UK commuters may soon be able to gab on their mobile phones regardless of whether their train is speeding through a tunnel, or riding the open rails, with the help of new antennas set to be installed on the nation's rail network.

Mobile phone operator Orange said that it had solved the problem of dropped cell phone signals in tunnels by placing a standard antenna at the tunnel entrance. The operator said that it carried out a test in a 850-metre tunnel on the UK's East Coast rail line in which calls and data connections were maintained, despite the train's speed or the type of device used.

The company plans to conduct three more trails in January and, provided the tests produce positive results, says it will roll out the equipment in all primary UK rail routes over the next two years. The coverage will be extended on commercial routes between Manchester, Leeds, London and Bristol, Orange said.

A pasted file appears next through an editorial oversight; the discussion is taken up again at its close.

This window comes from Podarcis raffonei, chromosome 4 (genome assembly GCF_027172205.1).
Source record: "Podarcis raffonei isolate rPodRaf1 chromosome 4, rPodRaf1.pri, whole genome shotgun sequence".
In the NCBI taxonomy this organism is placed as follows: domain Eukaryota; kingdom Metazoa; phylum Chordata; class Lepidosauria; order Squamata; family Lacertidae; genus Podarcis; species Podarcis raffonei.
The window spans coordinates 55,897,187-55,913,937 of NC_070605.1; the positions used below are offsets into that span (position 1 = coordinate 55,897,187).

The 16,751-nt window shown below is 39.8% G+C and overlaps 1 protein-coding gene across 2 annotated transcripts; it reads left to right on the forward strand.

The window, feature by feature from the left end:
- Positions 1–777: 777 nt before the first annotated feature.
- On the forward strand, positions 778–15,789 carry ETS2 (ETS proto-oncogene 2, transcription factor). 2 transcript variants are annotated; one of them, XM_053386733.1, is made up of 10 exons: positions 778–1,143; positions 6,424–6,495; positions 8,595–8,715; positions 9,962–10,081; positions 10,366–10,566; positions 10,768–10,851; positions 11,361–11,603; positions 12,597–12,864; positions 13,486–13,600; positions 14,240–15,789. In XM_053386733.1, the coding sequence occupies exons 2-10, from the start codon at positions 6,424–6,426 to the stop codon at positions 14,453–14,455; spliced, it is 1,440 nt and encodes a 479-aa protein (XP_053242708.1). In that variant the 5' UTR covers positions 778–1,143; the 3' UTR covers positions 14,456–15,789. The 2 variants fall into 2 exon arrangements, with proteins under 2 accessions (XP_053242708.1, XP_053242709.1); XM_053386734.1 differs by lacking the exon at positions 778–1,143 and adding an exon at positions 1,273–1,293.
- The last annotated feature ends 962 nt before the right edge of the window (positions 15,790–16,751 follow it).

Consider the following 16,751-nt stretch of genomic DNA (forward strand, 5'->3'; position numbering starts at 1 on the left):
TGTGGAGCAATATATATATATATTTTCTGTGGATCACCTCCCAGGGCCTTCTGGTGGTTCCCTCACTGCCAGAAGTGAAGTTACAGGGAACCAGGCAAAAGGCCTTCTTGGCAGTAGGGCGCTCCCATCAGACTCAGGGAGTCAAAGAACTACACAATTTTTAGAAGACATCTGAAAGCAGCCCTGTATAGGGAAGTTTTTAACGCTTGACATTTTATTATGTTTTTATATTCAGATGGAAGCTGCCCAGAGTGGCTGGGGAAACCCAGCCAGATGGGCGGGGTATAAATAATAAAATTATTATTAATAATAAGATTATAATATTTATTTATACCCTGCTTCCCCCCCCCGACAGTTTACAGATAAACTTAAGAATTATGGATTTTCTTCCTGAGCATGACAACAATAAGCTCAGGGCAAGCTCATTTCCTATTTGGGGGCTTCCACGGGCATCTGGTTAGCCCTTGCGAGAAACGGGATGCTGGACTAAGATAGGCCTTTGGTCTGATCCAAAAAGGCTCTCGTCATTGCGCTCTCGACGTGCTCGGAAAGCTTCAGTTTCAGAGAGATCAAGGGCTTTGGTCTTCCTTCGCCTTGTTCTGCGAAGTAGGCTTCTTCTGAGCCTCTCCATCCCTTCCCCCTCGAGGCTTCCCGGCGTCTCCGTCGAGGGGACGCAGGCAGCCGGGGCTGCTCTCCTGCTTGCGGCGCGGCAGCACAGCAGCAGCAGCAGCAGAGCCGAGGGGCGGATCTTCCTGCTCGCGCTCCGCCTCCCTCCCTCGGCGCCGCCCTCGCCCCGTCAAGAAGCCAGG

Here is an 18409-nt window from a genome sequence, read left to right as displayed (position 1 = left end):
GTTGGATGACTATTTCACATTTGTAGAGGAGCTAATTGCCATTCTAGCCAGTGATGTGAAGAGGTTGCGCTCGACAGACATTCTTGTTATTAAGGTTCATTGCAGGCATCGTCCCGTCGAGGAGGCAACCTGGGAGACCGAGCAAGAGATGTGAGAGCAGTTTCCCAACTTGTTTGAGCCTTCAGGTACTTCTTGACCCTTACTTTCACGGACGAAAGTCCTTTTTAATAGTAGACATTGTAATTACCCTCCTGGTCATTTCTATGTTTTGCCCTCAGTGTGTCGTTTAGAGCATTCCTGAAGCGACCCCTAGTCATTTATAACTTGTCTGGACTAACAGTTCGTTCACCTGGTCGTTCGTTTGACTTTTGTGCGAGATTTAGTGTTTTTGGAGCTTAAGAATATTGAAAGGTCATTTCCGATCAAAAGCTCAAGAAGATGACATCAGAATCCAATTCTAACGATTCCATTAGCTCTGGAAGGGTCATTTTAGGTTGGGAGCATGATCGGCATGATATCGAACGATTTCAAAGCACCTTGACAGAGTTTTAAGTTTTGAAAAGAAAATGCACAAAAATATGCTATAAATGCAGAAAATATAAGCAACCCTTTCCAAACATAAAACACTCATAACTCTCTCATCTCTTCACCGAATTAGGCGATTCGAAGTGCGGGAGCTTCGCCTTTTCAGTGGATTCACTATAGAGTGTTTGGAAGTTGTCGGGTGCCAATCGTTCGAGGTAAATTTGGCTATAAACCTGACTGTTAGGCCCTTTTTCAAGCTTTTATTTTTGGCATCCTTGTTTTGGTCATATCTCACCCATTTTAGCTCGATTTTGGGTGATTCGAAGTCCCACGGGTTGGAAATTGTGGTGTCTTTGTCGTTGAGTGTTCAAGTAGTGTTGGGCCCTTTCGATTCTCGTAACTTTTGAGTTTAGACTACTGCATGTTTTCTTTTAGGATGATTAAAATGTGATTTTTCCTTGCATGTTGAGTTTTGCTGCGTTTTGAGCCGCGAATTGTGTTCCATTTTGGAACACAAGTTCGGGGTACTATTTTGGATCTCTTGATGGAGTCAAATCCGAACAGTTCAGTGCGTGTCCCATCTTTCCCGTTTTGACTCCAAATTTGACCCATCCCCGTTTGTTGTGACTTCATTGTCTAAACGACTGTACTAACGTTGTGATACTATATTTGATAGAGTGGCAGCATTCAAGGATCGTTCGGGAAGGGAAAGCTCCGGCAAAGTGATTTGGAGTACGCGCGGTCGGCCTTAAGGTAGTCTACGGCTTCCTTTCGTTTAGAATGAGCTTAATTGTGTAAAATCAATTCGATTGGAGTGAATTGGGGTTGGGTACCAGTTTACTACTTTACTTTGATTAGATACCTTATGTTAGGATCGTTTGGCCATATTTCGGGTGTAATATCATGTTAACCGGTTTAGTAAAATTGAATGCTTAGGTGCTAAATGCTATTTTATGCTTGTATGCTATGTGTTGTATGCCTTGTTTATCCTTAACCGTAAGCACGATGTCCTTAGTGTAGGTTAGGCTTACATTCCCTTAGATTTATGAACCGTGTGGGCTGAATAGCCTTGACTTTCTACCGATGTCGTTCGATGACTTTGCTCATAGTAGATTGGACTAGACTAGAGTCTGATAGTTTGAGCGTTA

The extended coverage would only benefit Orange UK's 13.4 million customers, and not those of other providers.

Allen Oakman, head of network planning for Orange in the UK, said that tunnel projects are part of a larger effort to extend services on public transport. Orange is currently doing trials with a major English Channel ferry provider, Oakman said, with an eye on reaching agreements with other ferry providers next year. The company has also been looking into extending service to the London Underground, but that is a long term and more complicated project, he said.

Mobile phone services extended to trains, boats and subway cars could put riders at an advantage over their car-driving counterparts. A UK law went into effect this month making it illegal for drivers to talk on a mobile phone while driving, unless they use a hands-free kit.